With public schools slated to reopen on Aug. 16, families will soon return to a semblance of normalcy—albeit with masking mandates and scheduling changes.
But helping those families recover from a very difficult year—particularly those children who struggled with stress, isolation and learning loss during the pandemic—calls for a dedicated effort and long-range planning.
“The pandemic was an equal opportunity virus, so it impacted all of us,” said Maria Su, executive director of San Francisco’s Department of Children, Youth & Their Families (DCYF). “Clearly some families were impacted more than others. A lot of what we learned from this was that, of course, families that were the most marginalized in terms of access to city services and financial resources were the ones that were impacted the most.”
In July 2021, Mayor London Breed tapped DCYF to craft a multi-year plan to help those families recover from the pandemic. The department hopes to move quickly, spending the next two months speaking to families and other stakeholders, and presenting a written report by January 2022.
“The mayor asked the department to help her and the city understand the impact that [COVID] had on our children and families across all sectors in the city—not just in our lives, but the impact on housing, workforce [and] transportation access,” Su said.
DCYF was selected, in part, because of the central role it played in spinning up community learning hubs—impromptu, in-person learning centers—for disadvantaged kids during the pandemic. In collaboration with other city departments and local nonprofits, DCYF established 86 sites between Sept. 2020 and June 2021 that accommodated more than 2,500 children, including hundreds living in public housing, single-room occupancies, foster care or who were homeless.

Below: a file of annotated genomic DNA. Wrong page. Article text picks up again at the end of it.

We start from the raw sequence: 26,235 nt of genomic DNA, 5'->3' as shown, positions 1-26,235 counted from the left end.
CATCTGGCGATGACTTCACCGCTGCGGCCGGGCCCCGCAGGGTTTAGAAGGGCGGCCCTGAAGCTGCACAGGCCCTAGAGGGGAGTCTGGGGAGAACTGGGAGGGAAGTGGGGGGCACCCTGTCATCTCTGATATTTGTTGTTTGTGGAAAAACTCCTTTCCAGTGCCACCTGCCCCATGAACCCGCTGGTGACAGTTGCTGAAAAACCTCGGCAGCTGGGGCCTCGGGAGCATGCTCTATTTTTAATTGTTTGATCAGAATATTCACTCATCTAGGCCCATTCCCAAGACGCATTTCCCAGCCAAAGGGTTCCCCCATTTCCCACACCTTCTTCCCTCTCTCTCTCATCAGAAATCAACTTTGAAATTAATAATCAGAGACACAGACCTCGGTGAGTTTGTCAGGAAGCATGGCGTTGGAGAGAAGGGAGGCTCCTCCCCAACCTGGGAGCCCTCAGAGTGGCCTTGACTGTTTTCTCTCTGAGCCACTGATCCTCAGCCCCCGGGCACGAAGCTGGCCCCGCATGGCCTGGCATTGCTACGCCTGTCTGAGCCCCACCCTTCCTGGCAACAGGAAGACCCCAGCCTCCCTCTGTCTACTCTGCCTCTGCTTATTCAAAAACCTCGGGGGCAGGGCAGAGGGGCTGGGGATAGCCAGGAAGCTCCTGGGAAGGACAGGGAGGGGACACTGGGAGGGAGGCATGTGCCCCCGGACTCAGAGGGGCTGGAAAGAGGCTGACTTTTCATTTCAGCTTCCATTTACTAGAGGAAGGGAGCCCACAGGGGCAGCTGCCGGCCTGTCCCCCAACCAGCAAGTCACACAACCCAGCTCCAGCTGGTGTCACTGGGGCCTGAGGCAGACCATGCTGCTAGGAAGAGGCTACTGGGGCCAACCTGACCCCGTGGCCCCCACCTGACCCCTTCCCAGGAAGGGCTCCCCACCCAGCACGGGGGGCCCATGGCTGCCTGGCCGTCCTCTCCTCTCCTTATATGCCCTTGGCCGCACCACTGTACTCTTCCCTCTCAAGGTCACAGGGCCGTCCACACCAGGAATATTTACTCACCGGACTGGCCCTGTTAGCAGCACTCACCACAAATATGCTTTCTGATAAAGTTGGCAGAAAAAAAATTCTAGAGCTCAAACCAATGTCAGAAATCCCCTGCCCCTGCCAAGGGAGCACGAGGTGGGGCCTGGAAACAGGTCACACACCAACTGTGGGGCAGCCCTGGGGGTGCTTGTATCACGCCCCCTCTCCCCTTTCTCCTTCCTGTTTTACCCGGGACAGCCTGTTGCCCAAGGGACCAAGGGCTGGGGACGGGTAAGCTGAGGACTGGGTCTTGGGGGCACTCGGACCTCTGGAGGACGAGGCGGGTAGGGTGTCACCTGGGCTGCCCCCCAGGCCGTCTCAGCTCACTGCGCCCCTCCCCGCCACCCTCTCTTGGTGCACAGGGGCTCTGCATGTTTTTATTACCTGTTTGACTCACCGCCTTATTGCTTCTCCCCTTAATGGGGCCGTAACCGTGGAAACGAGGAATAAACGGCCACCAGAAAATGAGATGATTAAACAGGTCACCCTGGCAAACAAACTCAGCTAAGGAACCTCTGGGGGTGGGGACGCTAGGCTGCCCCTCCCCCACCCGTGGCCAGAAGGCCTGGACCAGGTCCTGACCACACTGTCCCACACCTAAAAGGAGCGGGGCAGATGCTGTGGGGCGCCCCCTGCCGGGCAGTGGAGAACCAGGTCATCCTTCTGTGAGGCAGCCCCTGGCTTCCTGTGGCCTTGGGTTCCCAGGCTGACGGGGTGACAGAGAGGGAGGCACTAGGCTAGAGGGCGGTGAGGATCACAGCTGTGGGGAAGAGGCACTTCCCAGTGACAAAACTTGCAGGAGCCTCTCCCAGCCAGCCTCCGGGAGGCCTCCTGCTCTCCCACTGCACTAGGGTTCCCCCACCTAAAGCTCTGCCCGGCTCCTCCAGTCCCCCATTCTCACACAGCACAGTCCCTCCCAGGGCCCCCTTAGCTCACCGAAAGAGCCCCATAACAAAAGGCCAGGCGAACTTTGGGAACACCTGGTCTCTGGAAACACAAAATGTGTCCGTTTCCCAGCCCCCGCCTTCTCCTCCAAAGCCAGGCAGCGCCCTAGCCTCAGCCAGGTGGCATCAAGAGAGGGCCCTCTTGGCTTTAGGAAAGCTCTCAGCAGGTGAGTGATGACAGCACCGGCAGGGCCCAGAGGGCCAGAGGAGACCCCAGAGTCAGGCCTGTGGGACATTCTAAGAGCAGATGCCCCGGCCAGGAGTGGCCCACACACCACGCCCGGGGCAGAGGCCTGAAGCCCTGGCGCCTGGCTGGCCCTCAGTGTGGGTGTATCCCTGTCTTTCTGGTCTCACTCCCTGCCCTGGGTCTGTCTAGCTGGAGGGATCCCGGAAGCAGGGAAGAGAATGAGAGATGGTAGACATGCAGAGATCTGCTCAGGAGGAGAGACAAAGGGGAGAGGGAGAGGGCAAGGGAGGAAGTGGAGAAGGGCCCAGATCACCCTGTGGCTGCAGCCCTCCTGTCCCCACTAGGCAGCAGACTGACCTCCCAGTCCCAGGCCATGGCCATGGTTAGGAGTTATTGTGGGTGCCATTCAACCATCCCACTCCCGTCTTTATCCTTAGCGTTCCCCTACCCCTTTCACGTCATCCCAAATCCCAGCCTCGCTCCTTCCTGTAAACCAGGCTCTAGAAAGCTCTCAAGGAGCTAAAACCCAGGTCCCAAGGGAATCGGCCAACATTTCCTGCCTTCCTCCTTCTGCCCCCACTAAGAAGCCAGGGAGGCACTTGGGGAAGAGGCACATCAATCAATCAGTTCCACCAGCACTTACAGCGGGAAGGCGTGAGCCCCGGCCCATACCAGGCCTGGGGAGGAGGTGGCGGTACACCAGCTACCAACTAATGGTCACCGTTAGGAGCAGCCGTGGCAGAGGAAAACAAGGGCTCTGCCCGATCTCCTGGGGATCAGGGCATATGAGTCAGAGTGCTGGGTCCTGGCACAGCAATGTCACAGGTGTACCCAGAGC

Now, its task is to review the impact of COVID-19 on a broader set of families and children, and to act as the “backbone” of a plan to remediate learning loss, advance mental health and reorient government services around the needs of struggling families in the city.
“We’re working really closely with our school district partners to try to figure out: How do we build on the system that we have now to ensure that there is wraparound support for children?” Su added.
At a meeting on Monday, Su and other members of the Children, Youth, and Their Families Oversight and Advisory Committee, which oversees DCYF’s policies and planning, pointed to a breadth of challenges facing children: Mental and emotional health struggles, learning deficiencies and technological and logistical hurdles in and around the home.
San Francisco Unified School District is also facing a substantial drop in enrollment, with about 1,700 children leaving the district between fall 2020 and fall 2021. The district hopes to retain more students and to increase enrollment in the years ahead, and may face a drop in state funding if it is unsuccessful in doing so.
Student engagement plummeted as remote learning dragged on: Data collected by the school district showed widening learning gaps in reading and math last year. Disparities in both attendance and academic performance worsened along socioeconomic and racial lines, with disadvantaged students falling further behind in school. Public health experts linked remote learning with depression, anxiety and other mental health issues in children and teenagers.
“I really want to go back to school,” said Jason Kim, a sixth grader who began middle school remotely in the midst of the pandemic, in April. “I’m really excited to go back to school and actually go back to the classroom and make friends.”